SHANNON PETTYPIECE, WHITE HOUSE REPORTER, BLOOMBERG NEWS: I think
narcissism is key and even people who –

MATTHEWS: It`s an embarrassing picture.

PETTYPIECE: Even people who are friends with Trump, even people who like
him, who support him, they`ll say, well, yes, he tends to be a narcissist.
He tends to perceive the situation as all about him. Any slight, it is all
about him. The Puerto Rican mayor saying, San Juan mayor saying I need
help, send resources, it`s all a personal slight to him. And that that is
how he views the world, and that`s one of the things that inhibits him from
being sensitive to a bigger situation because he can`t step outside of his
own universe.

But he`s been an inarticulate messenger and even his supporters would agree
with a lot of that, that he`s an inarticulate messenger. But the people
who like him and support him understand that about him, acknowledge that
about him and just sort of accept that because they agree with his policies
and his bigger view on things. So, I don`t think any of this is costing
him anything with at least his base.

SCOTT: Sure.

MATTHEWS: Annie, what about compassion?

KARNI: What about it?

MATTHEWS: Is there any here? I mean, it isn`t just the people in front of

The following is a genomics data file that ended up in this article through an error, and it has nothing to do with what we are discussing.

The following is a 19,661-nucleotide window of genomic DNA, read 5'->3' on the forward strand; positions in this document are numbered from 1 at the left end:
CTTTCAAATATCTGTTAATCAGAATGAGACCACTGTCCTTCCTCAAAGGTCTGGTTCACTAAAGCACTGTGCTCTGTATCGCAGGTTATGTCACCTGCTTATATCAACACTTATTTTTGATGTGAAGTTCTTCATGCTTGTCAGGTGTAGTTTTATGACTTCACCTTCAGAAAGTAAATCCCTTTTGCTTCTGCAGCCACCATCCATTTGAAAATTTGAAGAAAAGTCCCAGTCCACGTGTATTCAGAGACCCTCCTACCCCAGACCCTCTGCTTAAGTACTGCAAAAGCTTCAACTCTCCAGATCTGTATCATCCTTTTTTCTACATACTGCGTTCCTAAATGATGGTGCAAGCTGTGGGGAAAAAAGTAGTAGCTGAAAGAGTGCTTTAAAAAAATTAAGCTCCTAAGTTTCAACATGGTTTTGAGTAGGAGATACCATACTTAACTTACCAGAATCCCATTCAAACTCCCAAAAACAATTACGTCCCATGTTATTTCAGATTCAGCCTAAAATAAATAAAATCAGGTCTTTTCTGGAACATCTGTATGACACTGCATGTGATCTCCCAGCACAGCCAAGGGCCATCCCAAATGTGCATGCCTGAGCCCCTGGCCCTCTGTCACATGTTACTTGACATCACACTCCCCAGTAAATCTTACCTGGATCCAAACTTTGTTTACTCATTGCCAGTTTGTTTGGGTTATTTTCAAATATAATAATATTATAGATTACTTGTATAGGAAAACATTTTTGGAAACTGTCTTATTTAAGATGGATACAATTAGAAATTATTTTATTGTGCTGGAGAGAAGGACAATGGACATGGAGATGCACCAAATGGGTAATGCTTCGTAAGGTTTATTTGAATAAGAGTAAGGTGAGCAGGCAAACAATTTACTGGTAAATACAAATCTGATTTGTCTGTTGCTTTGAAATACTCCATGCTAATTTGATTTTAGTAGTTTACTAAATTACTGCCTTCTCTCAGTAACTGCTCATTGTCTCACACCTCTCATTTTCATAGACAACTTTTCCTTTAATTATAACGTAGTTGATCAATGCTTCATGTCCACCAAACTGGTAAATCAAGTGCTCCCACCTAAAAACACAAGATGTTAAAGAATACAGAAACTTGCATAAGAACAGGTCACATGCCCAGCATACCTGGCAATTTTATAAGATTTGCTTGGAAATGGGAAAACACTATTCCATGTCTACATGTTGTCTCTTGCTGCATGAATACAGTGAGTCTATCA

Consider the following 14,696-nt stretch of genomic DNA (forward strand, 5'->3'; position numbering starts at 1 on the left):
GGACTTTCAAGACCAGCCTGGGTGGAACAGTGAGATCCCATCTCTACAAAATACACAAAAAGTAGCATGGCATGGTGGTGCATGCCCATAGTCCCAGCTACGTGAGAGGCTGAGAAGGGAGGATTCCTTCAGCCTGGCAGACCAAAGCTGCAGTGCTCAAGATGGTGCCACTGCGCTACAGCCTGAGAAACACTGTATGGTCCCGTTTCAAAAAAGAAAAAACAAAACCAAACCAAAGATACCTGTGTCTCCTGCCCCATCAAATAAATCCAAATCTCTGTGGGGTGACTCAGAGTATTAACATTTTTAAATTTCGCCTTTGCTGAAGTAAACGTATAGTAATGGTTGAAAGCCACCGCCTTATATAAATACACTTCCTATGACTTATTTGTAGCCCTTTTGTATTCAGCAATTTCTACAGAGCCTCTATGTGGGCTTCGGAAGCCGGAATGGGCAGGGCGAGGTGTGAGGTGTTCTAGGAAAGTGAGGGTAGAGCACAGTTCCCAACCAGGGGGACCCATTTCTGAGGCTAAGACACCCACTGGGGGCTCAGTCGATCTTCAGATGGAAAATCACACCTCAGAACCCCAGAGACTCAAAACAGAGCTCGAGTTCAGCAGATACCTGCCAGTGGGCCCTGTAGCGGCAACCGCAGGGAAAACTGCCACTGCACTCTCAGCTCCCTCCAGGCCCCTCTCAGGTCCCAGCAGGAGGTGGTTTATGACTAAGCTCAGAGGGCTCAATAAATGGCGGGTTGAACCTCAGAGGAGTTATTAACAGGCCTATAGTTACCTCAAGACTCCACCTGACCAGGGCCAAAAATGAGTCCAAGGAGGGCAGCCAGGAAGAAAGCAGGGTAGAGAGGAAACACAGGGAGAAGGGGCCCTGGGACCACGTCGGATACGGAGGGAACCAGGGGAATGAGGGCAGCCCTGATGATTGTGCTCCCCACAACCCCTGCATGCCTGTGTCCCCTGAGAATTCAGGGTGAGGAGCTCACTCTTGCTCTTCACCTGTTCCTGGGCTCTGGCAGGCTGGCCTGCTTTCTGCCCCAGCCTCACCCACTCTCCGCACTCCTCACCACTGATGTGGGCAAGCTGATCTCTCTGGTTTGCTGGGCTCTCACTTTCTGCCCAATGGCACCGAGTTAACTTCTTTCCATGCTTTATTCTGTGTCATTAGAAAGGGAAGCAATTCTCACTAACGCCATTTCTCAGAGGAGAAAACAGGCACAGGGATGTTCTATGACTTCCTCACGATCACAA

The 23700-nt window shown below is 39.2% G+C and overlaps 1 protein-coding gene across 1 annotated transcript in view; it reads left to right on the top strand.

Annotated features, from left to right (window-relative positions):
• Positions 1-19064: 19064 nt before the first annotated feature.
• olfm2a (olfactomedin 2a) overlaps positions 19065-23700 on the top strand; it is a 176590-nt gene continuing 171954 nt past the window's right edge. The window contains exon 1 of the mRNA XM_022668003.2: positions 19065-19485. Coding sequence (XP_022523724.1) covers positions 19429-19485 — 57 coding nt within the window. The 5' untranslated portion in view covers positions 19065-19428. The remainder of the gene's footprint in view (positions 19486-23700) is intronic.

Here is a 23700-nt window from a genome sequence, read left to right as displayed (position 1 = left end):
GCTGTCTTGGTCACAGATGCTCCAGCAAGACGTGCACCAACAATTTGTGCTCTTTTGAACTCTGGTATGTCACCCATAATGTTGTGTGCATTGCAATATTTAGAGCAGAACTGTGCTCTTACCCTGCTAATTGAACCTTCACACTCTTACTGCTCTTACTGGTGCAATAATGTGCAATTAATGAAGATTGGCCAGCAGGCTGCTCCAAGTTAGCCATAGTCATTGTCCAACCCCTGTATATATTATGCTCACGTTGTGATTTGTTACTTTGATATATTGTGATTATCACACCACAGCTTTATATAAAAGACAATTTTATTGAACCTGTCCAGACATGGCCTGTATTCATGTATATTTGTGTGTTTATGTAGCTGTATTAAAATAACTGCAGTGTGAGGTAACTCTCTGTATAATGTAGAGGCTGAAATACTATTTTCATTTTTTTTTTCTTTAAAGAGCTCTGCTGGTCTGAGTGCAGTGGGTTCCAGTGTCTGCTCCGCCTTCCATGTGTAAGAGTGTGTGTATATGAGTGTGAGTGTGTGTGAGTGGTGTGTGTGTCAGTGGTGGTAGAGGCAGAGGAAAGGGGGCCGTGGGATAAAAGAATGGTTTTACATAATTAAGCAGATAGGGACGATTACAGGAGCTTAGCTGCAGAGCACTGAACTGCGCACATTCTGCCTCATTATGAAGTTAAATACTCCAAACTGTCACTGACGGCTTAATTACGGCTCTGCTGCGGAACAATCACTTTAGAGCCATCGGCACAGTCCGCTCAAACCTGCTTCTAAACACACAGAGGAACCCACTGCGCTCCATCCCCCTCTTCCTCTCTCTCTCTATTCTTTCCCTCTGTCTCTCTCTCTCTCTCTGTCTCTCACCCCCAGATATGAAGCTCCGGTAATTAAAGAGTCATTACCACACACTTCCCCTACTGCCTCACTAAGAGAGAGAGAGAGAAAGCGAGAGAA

him at some rally or at some disaster area. This country has got 330
million people and a good number of them in trouble all of the time. Not
just homeless people you can see, but people at home, sick. You know, you
see a lot – lately I`ve been seeing a lot of people in wheelchairs and
there`s a lot of people with real problems.

Does he care about them?

KARNI: The funny thing is –

MATTHEWS: I`m asking the question, does he have any evidence of caring
about –

KARNI: Well, I`m going to give you an example, which is after we saw the
Syrian president use gas on his own people, Trump was said to be very moved
by images of babies and children being gassed and he talked about the
babies multiple times. These images seemed to, you know, really move him.
That`s the last time I can really remember him being moved.

He didn`t seem moved in Puerto Rico by meeting actual victims. He went
back to Texas after not meeting victims on his first trip to meet people
who had been displaced from their homes. And I talked to some gun control